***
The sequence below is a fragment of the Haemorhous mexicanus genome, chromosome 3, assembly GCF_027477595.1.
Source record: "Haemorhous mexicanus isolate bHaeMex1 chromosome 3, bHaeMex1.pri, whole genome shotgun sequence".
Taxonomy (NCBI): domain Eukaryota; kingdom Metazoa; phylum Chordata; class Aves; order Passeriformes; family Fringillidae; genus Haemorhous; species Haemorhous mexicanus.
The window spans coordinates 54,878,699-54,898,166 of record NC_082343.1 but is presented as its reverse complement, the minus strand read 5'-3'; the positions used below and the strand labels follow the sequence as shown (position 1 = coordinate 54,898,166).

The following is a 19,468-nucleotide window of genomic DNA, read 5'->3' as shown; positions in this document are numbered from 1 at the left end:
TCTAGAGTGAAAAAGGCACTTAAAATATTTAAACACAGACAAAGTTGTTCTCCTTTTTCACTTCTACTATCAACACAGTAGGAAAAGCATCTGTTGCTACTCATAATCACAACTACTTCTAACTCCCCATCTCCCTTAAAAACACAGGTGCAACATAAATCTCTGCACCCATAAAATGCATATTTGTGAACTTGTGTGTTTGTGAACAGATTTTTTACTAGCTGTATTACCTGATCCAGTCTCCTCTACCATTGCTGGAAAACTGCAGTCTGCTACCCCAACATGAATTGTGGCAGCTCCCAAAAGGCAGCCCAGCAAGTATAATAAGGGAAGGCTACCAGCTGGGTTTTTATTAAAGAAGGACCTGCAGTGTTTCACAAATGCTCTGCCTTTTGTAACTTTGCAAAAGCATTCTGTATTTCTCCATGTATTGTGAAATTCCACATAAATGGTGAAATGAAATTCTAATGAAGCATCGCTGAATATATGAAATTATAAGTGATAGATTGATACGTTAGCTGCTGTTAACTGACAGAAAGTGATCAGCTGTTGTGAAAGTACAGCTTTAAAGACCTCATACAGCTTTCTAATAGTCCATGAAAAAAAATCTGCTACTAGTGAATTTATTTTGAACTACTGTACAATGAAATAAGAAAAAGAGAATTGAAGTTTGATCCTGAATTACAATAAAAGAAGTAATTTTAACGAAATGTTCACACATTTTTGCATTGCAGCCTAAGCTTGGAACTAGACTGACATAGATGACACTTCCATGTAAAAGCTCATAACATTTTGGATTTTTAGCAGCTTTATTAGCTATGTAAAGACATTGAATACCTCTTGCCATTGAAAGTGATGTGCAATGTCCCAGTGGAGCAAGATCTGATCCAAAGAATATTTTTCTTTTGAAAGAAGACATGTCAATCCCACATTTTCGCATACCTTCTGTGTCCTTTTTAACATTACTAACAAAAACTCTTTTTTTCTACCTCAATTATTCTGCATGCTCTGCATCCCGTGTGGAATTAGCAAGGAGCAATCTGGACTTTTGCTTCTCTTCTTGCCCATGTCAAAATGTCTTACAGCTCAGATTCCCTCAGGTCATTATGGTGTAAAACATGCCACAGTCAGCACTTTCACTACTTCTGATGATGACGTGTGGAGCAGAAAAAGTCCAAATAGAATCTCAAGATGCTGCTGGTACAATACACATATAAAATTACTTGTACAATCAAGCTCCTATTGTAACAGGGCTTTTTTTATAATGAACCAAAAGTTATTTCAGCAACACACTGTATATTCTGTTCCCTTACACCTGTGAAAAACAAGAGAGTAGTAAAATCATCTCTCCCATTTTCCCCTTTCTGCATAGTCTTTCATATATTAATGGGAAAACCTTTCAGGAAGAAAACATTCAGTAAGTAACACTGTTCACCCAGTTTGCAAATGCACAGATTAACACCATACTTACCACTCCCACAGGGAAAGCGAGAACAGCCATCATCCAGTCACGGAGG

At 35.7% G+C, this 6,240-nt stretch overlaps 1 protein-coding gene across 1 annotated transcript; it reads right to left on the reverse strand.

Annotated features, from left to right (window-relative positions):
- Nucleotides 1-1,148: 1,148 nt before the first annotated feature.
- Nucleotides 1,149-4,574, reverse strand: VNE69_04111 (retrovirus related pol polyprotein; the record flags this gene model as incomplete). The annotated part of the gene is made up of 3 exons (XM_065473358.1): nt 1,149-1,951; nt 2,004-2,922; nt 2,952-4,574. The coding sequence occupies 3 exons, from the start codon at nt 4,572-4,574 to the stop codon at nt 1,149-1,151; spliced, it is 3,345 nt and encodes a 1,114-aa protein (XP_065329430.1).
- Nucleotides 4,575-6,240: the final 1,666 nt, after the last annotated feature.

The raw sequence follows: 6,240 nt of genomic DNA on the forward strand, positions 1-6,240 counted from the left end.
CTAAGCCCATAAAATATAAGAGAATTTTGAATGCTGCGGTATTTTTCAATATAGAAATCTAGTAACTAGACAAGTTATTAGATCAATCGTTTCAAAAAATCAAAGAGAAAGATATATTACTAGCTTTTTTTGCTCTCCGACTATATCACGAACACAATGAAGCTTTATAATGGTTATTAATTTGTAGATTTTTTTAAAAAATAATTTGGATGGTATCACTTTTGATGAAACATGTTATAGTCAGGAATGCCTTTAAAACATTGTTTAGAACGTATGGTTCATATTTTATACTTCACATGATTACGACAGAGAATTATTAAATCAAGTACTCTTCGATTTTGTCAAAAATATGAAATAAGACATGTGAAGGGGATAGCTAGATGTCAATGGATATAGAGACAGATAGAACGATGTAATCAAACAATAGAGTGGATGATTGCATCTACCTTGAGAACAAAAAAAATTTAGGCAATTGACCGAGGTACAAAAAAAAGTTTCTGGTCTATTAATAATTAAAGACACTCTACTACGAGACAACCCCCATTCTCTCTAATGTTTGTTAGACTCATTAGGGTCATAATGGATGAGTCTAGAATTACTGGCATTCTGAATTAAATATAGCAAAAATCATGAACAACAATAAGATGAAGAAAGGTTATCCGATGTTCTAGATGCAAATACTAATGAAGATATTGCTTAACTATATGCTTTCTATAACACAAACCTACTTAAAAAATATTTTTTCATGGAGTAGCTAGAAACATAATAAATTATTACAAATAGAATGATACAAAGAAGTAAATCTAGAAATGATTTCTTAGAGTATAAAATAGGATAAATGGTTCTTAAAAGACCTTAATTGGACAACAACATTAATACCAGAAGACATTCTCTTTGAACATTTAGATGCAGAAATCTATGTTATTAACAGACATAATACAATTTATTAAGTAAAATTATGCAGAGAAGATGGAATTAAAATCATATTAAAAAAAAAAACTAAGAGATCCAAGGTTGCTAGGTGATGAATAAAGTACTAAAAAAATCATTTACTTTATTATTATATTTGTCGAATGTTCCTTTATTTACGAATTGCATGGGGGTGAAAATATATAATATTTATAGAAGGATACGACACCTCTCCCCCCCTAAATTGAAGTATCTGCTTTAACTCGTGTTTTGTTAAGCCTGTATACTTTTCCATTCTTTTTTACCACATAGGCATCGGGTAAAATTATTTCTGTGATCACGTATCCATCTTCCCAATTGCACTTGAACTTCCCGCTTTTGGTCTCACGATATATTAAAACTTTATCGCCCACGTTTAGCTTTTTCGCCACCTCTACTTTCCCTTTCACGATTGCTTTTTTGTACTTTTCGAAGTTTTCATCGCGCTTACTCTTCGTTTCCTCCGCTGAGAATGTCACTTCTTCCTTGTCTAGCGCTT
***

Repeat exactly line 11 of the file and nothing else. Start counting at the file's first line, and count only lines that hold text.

- Nucleotides 4,575-6,240: the final 1,666 nt, after the last annotated feature.